2

Ok, here's the problem.

I have a plaintext list of IP addresses that I'm blocking on my servers, growing more and more unwieldy every day (added 3000+ entries today alone).

It's already been sorted for duplicates so that's not a problem. What I'd like to do is write a script to go through it and consolidate the entries a bit better for mass blocking.

For example, take this:

2.132.35.104
2.132.79.240
2.132.99.87
2.132.236.34
2.132.245.30

And turn it into this:

2.132.0.0/16

Any suggestions on how to code that in a bash script?

UPDATE: I've worked out part-way how to do what I'm needing. Converting it to /24 is easy, as follows:

cat /usr/local/blocks/blocks.txt | while read line; do
    oc1=`echo "$line" | cut -d '.' -f 1`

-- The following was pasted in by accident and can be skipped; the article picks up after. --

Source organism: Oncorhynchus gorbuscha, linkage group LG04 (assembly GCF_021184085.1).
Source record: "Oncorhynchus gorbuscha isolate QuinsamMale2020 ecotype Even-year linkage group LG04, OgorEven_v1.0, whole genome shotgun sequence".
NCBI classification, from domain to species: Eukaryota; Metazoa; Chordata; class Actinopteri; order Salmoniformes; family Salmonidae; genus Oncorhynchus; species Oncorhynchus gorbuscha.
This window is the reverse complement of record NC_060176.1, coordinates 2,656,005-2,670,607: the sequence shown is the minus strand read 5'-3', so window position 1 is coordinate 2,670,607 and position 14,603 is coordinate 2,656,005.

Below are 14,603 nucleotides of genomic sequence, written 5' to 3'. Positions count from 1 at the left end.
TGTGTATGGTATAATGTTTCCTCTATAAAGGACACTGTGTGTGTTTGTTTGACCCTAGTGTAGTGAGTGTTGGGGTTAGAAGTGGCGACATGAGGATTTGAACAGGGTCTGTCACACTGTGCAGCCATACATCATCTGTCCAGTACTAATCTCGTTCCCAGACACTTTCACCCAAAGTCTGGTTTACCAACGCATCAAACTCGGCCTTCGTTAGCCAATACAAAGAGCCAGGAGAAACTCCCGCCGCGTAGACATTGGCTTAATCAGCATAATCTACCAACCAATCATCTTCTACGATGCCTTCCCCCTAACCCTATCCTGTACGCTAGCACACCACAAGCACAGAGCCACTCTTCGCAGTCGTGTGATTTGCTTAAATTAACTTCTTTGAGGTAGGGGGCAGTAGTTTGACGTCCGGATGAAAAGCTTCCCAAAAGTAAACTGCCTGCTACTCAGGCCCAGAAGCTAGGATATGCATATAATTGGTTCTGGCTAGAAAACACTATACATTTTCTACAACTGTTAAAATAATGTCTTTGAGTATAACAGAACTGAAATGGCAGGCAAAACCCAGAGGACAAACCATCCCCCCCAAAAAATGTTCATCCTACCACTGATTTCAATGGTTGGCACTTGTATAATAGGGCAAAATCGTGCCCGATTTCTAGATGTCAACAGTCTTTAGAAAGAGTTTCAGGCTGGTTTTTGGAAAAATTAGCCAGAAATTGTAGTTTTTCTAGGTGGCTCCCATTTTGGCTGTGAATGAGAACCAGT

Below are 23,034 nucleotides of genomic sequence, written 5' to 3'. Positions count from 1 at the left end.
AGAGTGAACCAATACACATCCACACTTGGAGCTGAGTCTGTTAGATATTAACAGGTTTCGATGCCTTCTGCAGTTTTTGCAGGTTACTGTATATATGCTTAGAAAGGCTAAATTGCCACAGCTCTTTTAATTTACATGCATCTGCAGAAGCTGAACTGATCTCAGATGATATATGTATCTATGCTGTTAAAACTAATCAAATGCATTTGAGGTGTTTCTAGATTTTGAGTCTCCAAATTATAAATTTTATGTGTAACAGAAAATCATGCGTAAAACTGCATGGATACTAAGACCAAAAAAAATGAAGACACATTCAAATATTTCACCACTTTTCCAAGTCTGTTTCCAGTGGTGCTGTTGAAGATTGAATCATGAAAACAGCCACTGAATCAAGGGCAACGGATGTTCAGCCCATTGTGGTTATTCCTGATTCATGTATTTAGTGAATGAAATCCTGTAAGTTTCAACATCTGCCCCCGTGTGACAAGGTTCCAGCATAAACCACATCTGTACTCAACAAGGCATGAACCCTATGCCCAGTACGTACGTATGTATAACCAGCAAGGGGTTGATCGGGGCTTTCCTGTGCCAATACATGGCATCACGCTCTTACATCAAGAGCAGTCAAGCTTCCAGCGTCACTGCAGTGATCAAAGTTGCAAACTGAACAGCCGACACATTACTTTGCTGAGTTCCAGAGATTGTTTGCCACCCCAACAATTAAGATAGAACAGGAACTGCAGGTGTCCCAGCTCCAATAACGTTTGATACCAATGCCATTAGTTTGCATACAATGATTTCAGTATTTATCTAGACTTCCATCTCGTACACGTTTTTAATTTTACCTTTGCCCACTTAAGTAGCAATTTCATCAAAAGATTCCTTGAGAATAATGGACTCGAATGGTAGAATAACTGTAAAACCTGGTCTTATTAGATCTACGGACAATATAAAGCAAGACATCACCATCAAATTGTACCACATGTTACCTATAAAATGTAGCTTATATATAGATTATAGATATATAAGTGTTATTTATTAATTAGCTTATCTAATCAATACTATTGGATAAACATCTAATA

oc2=`echo "$line" | cut -d '.' -f 2`
    oc3=`echo "$line" | cut -d '.' -f 3`
    oc4=`echo "$line" | cut -d '.' -f 4`
    echo "$oc1.$oc2.$oc3.0/24" >> twentyfour.srt
done

sort -u twentyfour.srt > twentyfour.txt
rm -f twentyfour.srt
ori=`cat /usr/local/blocks/blocks.txt | wc -l`
new=`cat twentyfour.txt | wc -l`
echo "$ori"
echo "$new"

That reduced it down from 4,452 entries to 4,148 entries.

Instead of having:

109.86.9.93
109.86.26.77
109.86.55.225
109.86.70.224
109.86.87.199
109.86.89.202
109.86.95.248
109.86.100.19
109.86.110.43
109.86.145.216
109.86.152.86
109.86.155.238
109.86.156.54
109.86.187.91
109.86.228.86
109.86.234.51
109.86.239.61

I now have:

109.86.100.0/24
109.86.110.0/24
109.86.145.0/24
109.86.152.0/24
109.86.155.0/24
109.86.156.0/24
109.86.187.0/24
109.86.228.0/24